Overview: Employers have a broad spectrum of choices for communicating with employees. Bulletin boards, while still a viable means of communication, have long been joined by email messages, tweets and Facebook postings.
Internal and external communications should be monitored and limited by employers to ensure consistency in organizational messages and compliance with federal, state and local laws. Employers should address communications issues in a comprehensive manner, referencing such topics as: confidential business information; media contacts; Internet use; at-will disclaimers; restrictive covenants; use of mobile devices; and communications training. Employers should also focus on keeping the avenues of communication open even in challenging times, such as during a corporate merger or upon an employee's exit from the organization.
Trends: Social media policies, at-will disclaimers, and communications during internal investigations continue to be scrutinized by the National Labor Relations Board (NLRB). Union-free, partially unionized and unionized employers need to heed warnings from the NLRB regarding the unlawful restriction of employees' right to engage in protected concerted activities.
Author: Marta Moakley, JD, Legal Editor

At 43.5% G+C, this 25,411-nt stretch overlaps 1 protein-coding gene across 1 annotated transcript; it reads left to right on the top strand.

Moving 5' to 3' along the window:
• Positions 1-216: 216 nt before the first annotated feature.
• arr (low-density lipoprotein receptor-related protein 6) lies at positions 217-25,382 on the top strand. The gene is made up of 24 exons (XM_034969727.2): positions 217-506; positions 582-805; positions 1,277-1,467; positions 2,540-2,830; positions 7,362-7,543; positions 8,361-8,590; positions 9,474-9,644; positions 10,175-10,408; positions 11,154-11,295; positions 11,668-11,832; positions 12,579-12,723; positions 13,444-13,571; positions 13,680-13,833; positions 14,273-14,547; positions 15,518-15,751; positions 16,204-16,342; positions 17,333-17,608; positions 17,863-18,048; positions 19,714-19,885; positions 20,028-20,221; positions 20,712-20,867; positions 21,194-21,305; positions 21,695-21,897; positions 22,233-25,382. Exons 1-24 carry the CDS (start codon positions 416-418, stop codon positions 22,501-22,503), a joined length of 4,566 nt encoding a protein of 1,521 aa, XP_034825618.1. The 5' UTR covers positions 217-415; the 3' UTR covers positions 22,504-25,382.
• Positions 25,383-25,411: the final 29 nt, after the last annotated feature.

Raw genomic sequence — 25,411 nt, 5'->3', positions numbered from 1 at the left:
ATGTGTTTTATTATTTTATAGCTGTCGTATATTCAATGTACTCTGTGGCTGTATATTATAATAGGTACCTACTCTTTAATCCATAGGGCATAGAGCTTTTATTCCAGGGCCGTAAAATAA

Updated to reflect notice-posting requirements under the forthcoming state paid sick leave law.
Updated to remove December 1, 2016, overtime requirements that will not be implemented or enforced.
An employer may use this checklist when seeking to improve employee engagement.
This How To details the steps an employer should take to improve employee engagement within the organization.
Updated to reflect notice-posting requirements in the forthcoming Chicago paid sick leave law and Cook County Earned Sick Leave Ordinance, and forthcoming prohibition of noncompete agreements with low-wage workers.
Updated to reflect notice-posting requirements for certain seasonal employers, effective November 1, 2016.
Updated to reflect forthcoming performance improvement plan provisions under the Seattle Secure Scheduling Ordinance.
Updated to reflect forthcoming notice requirements under the Seattle Secure Scheduling Ordinance.
Updated to include Minneapolis notice-posting requirements.
As mandated by the City of Minneapolis Labor Standards Enforcement Division, all employers with covered employees who work in Minneapolis must post the City of Minneapolis Sick and Safe Time Notice to Employees.
HR guidance on the legal risks and benefits of employee communications.